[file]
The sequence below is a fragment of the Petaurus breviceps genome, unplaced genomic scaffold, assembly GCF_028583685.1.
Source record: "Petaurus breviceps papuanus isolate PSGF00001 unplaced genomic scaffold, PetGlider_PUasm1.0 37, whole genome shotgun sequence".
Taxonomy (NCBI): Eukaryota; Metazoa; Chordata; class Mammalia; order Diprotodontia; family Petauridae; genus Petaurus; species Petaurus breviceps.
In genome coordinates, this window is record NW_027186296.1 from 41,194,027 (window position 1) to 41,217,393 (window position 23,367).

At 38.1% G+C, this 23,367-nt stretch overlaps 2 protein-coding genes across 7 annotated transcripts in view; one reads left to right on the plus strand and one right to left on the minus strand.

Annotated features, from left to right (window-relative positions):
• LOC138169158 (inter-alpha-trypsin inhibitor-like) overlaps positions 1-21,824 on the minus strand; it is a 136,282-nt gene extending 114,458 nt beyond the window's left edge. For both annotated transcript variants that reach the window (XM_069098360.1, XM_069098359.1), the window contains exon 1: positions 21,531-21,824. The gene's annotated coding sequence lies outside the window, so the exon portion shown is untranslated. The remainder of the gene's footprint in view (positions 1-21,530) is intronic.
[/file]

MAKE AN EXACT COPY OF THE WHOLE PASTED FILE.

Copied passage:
The sequence below is a fragment of the Petaurus breviceps genome, unplaced genomic scaffold, assembly GCF_028583685.1.
Source record: "Petaurus breviceps papuanus isolate PSGF00001 unplaced genomic scaffold, PetGlider_PUasm1.0 37, whole genome shotgun sequence".
Taxonomy (NCBI): Eukaryota; Metazoa; Chordata; class Mammalia; order Diprotodontia; family Petauridae; genus Petaurus; species Petaurus breviceps.
In genome coordinates, this window is record NW_027186296.1 from 41,194,027 (window position 1) to 41,217,393 (window position 23,367).

At 38.1% G+C, this 23,367-nt stretch overlaps 2 protein-coding genes across 7 annotated transcripts in view; one reads left to right on the plus strand and one right to left on the minus strand.

Annotated features, from left to right (window-relative positions):
• LOC138169158 (inter-alpha-trypsin inhibitor-like) overlaps positions 1-21,824 on the minus strand; it is a 136,282-nt gene extending 114,458 nt beyond the window's left edge. For both annotated transcript variants that reach the window (XM_069098360.1, XM_069098359.1), the window contains exon 1: positions 21,531-21,824. The gene's annotated coding sequence lies outside the window, so the exon portion shown is untranslated. The remainder of the gene's footprint in view (positions 1-21,530) is intronic.